I’m sure you’ve heard of (and maybe even interacted with) Microsoft’s Surface. It’s a multitouch table that can be found in banks, hotels, and AT&T stores. An example of its function: at an AT&T store you can place down two smartphones and the table will recognize their presence and provide with specifications and features to help you make a purchasing decision. Surface is known for its multitouch and object recognition capabilities. This week at CES 2011 Microsoft detailed the next generation Surface dubbed “Surface 2.0 Experience.” Building on top of the original Surface functionality, the new experience features PixelSense technology, “which gives LCD panels the power to see without the use of cameras.” Microsoft explains, “PixelSense gives an LCD display the power to recognize fingers, hands and objects placed on the screen, including more than 50 simultaneous touch points. With PixelSense, pixels in the display see what’s touching the screen and that information is immediately processed and interpreted.” For instance, in addition to recognizing touch inputs like your fingers, Surface can now “see” things that touch the screen. For example, if you placed a piece of paper with the words “Hello, world” printed on it on top of the Surface display, the software will recognize and interpret the letters instantly. In a word, Surface has become smarter.
Microsoft has collaborated with Samsung to create the next physical Surface table called “SUR40.” Table specs: 40-inch 1920×1080 HD multitouch display, 2.9GHz AMD Athlon II X2 dual core processor with AMD Radeon HD 6700M Series GPU. And now that the table comes in a thinner form factor (it’s four inches thin) customers can mount the table onto a wall if the space calls for it. Otherwise, standard or custom table legs can be designed and requested.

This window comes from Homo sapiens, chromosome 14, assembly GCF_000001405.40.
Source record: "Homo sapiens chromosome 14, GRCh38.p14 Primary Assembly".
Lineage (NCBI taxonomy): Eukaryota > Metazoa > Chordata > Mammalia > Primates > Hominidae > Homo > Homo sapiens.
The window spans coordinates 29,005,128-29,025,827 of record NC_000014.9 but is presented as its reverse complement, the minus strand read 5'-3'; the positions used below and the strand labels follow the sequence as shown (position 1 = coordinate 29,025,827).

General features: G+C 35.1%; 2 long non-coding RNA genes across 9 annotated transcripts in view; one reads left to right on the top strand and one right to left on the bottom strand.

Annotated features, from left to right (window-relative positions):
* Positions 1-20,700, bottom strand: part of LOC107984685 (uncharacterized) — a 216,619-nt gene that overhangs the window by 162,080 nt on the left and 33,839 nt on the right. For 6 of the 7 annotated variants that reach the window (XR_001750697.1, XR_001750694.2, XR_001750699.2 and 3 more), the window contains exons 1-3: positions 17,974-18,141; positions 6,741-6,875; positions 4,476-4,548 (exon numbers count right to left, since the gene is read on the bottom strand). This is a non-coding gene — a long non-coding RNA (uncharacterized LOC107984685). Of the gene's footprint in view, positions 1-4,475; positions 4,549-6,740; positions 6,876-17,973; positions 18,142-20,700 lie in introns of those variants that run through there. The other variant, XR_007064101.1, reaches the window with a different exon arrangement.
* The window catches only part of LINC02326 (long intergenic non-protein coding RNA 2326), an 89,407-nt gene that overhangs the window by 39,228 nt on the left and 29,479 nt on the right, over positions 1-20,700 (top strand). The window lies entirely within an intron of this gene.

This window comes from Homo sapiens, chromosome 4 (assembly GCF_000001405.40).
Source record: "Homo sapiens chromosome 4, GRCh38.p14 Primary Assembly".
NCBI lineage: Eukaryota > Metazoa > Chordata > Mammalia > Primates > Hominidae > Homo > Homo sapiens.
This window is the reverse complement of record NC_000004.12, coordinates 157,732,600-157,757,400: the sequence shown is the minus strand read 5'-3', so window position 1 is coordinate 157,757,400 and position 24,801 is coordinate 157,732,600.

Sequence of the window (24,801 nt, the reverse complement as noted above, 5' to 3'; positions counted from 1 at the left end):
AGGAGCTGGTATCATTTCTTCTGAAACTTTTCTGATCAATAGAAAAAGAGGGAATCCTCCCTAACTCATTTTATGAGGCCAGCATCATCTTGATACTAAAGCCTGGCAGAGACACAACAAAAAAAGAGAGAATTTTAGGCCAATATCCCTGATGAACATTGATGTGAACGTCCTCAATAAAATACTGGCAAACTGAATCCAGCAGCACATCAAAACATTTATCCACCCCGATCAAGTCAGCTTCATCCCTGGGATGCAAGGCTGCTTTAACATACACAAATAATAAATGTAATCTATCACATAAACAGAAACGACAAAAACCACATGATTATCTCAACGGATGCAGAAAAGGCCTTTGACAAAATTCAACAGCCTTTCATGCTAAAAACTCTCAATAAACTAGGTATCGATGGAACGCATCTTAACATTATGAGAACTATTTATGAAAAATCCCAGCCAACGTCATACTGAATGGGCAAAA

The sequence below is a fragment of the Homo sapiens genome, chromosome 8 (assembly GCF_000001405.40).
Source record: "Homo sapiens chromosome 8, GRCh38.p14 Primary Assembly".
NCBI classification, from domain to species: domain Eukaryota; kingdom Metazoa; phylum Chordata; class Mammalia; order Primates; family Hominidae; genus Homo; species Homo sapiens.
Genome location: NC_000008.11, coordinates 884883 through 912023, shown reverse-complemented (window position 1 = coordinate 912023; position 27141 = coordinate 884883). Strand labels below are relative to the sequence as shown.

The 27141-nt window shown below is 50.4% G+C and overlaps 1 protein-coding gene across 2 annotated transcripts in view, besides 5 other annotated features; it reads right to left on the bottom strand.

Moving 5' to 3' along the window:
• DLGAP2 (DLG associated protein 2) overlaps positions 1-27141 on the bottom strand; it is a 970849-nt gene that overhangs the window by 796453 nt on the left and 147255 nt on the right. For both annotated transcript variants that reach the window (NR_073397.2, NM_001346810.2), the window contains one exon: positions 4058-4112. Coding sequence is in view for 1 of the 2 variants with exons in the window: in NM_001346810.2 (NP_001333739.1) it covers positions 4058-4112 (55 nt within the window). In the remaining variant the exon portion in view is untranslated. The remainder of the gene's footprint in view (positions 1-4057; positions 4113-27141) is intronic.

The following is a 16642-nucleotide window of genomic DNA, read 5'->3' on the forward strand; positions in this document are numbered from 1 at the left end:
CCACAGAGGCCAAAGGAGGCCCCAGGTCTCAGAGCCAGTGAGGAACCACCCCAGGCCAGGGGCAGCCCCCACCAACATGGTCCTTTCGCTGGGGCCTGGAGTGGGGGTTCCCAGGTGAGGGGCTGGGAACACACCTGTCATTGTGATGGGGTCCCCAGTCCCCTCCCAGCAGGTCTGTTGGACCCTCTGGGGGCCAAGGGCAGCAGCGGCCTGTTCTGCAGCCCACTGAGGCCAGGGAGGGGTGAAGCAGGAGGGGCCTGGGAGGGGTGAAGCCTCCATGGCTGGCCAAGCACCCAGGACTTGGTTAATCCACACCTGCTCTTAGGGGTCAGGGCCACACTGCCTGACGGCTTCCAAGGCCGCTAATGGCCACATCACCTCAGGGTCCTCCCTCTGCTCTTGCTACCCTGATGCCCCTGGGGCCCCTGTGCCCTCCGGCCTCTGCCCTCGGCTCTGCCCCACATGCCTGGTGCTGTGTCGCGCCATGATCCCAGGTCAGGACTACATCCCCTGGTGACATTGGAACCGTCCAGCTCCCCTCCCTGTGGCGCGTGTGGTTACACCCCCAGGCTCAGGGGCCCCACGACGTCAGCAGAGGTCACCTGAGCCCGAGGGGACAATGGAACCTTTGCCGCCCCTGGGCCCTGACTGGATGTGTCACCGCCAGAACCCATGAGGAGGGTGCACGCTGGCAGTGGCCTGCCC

At $7,600 the Surface is still geared toward business customers and not the general consuming public. Companies like Dassault Aviation, Fujifilm Corp., Red Bull GmbH, Royal Bank of Canada, and Sheraton Hotels & Resorts have expressed their interest in developing custom software for the Surface and deploying it at their respective locations. SUR40 will be available “later in 2011” in 23 countries around the world. Look after the break for official PR and a video demonstration of the new Surface experience in action.
The BendDesk, a research projected created by members of the Media Computing Group, is an attempt to converge digital and physical workspaces into one desk. The concept desk features a curved multitouch display and supports up to ten touch points. The display can bring up digital content like documents, photos, or videos. And thanks to its ergonomically impressive design, the digital desk doubles as a physical desk; it can easily support a laptop, paperwork, pens and pencils on the horizontal surface. For now the BendDesk is merely an in-house concept project, so don’t expect to see something like finding a place in your room any time soon. The best we can do is watch it in all its futuristic glory in video demonstration form above.